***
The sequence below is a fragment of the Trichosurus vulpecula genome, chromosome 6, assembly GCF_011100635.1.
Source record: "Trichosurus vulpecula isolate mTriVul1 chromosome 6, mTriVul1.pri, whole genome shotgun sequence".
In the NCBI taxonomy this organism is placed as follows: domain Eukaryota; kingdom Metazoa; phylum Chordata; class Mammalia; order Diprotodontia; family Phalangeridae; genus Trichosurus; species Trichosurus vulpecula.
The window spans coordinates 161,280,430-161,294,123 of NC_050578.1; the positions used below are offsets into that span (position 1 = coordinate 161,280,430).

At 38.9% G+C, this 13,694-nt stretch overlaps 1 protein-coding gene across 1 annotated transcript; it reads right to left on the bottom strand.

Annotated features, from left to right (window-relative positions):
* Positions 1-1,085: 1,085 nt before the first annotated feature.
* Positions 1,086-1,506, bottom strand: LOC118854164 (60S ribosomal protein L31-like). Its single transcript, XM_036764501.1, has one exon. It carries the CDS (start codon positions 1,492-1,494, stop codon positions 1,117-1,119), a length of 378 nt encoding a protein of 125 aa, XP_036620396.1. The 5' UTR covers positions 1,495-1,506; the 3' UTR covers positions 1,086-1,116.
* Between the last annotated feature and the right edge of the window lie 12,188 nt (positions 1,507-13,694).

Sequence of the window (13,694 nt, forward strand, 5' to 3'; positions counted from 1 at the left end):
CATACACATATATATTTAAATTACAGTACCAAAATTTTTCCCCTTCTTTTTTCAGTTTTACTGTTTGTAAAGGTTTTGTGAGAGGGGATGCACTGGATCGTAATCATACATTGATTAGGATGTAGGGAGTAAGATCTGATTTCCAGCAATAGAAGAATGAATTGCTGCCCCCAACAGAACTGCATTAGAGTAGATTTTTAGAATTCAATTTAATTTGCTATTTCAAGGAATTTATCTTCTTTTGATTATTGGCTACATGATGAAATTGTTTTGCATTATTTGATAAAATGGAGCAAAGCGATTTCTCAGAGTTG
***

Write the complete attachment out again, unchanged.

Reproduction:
The sequence below is a fragment of the Trichosurus vulpecula genome, chromosome 6, assembly GCF_011100635.1.
Source record: "Trichosurus vulpecula isolate mTriVul1 chromosome 6, mTriVul1.pri, whole genome shotgun sequence".
In the NCBI taxonomy this organism is placed as follows: domain Eukaryota; kingdom Metazoa; phylum Chordata; class Mammalia; order Diprotodontia; family Phalangeridae; genus Trichosurus; species Trichosurus vulpecula.
The window spans coordinates 161,280,430-161,294,123 of NC_050578.1; the positions used below are offsets into that span (position 1 = coordinate 161,280,430).

At 38.9% G+C, this 13,694-nt stretch overlaps 1 protein-coding gene across 1 annotated transcript; it reads right to left on the bottom strand.

Annotated features, from left to right (window-relative positions):
* Positions 1-1,085: 1,085 nt before the first annotated feature.
* Positions 1,086-1,506, bottom strand: LOC118854164 (60S ribosomal protein L31-like). Its single transcript, XM_036764501.1, has one exon. It carries the CDS (start codon positions 1,492-1,494, stop codon positions 1,117-1,119), a length of 378 nt encoding a protein of 125 aa, XP_036620396.1. The 5' UTR covers positions 1,495-1,506; the 3' UTR covers positions 1,086-1,116.
* Between the last annotated feature and the right edge of the window lie 12,188 nt (positions 1,507-13,694).

Sequence of the window (13,694 nt, forward strand, 5' to 3'; positions counted from 1 at the left end):
CATACACATATATATTTAAATTACAGTACCAAAATTTTTCCCCTTCTTTTTTCAGTTTTACTGTTTGTAAAGGTTTTGTGAGAGGGGATGCACTGGATCGTAATCATACATTGATTAGGATGTAGGGAGTAAGATCTGATTTCCAGCAATAGAAGAATGAATTGCTGCCCCCAACAGAACTGCATTAGAGTAGATTTTTAGAATTCAATTTAATTTGCTATTTCAAGGAATTTATCTTCTTTTGATTATTGGCTACATGATGAAATTGTTTTGCATTATTTGATAAAATGGAGCAAAGCGATTTCTCAGAGTTG